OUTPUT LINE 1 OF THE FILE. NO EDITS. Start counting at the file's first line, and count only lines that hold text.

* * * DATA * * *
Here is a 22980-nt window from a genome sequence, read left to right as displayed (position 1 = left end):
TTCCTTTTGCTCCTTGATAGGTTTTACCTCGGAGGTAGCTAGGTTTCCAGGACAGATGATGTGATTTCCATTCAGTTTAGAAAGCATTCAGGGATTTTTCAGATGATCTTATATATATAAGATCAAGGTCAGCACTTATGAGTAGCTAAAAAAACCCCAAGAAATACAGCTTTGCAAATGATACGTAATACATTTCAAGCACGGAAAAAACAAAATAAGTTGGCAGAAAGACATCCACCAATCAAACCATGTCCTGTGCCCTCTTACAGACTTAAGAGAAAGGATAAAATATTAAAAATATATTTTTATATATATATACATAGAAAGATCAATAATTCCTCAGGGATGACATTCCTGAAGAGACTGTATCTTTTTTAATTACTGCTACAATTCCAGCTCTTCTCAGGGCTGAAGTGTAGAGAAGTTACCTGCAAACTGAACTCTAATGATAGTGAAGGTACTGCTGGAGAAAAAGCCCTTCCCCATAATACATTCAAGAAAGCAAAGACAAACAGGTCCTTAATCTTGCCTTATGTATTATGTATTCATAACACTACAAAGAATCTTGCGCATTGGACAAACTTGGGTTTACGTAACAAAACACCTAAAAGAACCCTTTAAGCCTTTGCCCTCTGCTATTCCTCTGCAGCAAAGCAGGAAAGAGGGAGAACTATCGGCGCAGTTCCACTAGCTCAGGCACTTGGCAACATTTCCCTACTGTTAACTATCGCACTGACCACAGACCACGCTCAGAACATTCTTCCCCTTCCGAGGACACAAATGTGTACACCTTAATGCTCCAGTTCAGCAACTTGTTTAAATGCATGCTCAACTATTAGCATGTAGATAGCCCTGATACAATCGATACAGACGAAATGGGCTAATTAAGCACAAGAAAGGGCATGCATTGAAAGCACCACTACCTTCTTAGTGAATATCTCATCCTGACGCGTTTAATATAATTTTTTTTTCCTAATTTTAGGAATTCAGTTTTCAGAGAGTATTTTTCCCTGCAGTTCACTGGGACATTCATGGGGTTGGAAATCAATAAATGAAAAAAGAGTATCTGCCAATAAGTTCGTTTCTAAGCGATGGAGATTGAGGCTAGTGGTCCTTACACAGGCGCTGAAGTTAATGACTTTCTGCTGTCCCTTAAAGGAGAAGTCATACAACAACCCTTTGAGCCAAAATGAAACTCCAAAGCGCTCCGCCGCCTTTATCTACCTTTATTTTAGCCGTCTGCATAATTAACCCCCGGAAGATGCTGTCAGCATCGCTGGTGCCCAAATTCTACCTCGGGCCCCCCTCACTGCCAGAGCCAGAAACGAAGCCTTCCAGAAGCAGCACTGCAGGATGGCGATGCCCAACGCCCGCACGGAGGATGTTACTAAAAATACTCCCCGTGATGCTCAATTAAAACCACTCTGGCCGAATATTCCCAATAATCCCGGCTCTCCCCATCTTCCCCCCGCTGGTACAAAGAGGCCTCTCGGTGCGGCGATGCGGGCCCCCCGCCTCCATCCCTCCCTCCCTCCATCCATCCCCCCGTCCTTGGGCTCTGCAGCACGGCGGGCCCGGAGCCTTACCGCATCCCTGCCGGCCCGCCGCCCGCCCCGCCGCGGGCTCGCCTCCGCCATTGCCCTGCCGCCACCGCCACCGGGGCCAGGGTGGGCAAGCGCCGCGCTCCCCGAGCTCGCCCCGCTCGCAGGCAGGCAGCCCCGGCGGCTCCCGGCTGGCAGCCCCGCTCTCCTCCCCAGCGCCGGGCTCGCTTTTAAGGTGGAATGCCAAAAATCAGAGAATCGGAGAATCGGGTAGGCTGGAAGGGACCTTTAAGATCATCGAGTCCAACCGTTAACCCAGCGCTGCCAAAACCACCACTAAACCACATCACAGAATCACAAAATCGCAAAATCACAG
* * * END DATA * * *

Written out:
Here is a 22980-nt window from a genome sequence, read left to right as displayed (position 1 = left end):